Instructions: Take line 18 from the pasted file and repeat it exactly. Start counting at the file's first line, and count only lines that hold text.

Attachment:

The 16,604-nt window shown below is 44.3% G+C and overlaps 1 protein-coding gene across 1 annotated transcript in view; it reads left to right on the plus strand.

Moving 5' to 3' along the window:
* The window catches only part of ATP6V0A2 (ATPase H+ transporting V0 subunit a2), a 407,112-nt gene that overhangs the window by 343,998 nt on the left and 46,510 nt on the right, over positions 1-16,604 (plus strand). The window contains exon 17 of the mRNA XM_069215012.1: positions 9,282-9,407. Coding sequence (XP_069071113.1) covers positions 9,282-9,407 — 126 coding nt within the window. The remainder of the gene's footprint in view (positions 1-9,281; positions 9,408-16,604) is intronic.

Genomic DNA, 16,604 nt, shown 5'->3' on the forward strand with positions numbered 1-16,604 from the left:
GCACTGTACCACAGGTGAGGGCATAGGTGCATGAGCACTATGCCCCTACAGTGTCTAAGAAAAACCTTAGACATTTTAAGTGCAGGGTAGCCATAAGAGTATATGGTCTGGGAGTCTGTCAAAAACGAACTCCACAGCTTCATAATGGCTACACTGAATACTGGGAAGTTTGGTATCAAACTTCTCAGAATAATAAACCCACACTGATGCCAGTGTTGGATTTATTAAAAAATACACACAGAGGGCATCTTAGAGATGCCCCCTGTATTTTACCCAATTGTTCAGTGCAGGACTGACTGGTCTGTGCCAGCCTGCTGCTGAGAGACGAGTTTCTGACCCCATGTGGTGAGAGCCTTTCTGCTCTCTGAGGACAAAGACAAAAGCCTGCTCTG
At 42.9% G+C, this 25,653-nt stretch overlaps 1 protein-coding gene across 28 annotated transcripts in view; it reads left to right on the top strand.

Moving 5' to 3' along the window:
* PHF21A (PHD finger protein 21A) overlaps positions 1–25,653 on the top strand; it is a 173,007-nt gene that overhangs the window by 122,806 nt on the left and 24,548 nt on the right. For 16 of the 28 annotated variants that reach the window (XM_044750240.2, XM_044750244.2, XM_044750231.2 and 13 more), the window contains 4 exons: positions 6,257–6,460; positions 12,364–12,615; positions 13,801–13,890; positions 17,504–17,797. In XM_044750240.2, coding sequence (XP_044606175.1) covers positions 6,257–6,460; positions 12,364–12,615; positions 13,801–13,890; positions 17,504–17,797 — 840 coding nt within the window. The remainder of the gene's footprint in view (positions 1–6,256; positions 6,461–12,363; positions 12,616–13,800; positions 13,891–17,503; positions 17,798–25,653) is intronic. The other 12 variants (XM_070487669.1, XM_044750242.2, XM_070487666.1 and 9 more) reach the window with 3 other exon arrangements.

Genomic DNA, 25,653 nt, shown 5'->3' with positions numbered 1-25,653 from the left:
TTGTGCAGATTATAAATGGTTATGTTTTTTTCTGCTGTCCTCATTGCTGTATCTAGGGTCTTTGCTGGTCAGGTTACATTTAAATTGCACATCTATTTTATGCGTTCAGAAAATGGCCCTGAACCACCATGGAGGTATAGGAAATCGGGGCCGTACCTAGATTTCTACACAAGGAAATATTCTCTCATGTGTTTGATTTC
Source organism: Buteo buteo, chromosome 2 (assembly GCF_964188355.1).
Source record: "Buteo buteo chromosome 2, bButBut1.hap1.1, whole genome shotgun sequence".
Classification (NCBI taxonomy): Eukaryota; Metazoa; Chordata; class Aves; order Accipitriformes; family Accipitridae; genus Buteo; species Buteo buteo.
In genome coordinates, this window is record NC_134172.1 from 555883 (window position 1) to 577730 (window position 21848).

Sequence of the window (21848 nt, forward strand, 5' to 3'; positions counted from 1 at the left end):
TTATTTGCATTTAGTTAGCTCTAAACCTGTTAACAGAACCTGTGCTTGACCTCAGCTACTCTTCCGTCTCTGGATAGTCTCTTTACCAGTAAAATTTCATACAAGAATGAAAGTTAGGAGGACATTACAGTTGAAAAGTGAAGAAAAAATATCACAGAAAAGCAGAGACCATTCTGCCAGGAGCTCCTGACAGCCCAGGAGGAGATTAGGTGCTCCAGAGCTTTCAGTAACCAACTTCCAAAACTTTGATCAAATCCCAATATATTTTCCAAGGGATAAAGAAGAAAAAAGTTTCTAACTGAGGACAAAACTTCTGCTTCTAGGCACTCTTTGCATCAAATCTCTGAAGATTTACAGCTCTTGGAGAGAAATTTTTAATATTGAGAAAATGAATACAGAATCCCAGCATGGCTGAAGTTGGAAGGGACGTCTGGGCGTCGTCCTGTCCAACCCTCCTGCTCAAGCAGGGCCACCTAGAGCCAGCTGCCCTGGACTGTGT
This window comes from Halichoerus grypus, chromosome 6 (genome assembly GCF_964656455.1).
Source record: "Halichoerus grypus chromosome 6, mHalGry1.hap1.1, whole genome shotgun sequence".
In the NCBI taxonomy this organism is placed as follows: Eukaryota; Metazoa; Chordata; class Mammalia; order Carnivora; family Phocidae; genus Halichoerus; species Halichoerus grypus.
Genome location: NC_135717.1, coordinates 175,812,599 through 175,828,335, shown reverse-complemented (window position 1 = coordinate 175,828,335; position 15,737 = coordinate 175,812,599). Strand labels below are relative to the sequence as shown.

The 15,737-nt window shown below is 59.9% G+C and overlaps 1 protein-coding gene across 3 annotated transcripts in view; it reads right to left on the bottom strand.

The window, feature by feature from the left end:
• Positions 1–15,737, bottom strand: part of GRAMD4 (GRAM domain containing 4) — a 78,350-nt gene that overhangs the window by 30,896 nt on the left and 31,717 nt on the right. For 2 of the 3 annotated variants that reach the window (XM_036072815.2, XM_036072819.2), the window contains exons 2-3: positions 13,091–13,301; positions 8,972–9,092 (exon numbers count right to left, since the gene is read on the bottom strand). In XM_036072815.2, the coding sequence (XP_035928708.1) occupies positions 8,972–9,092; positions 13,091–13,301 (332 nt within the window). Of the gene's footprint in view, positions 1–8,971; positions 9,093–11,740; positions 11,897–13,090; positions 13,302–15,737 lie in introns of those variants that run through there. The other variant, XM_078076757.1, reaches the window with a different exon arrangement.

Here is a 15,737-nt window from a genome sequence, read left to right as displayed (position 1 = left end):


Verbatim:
Source record: "Halichoerus grypus chromosome 6, mHalGry1.hap1.1, whole genome shotgun sequence".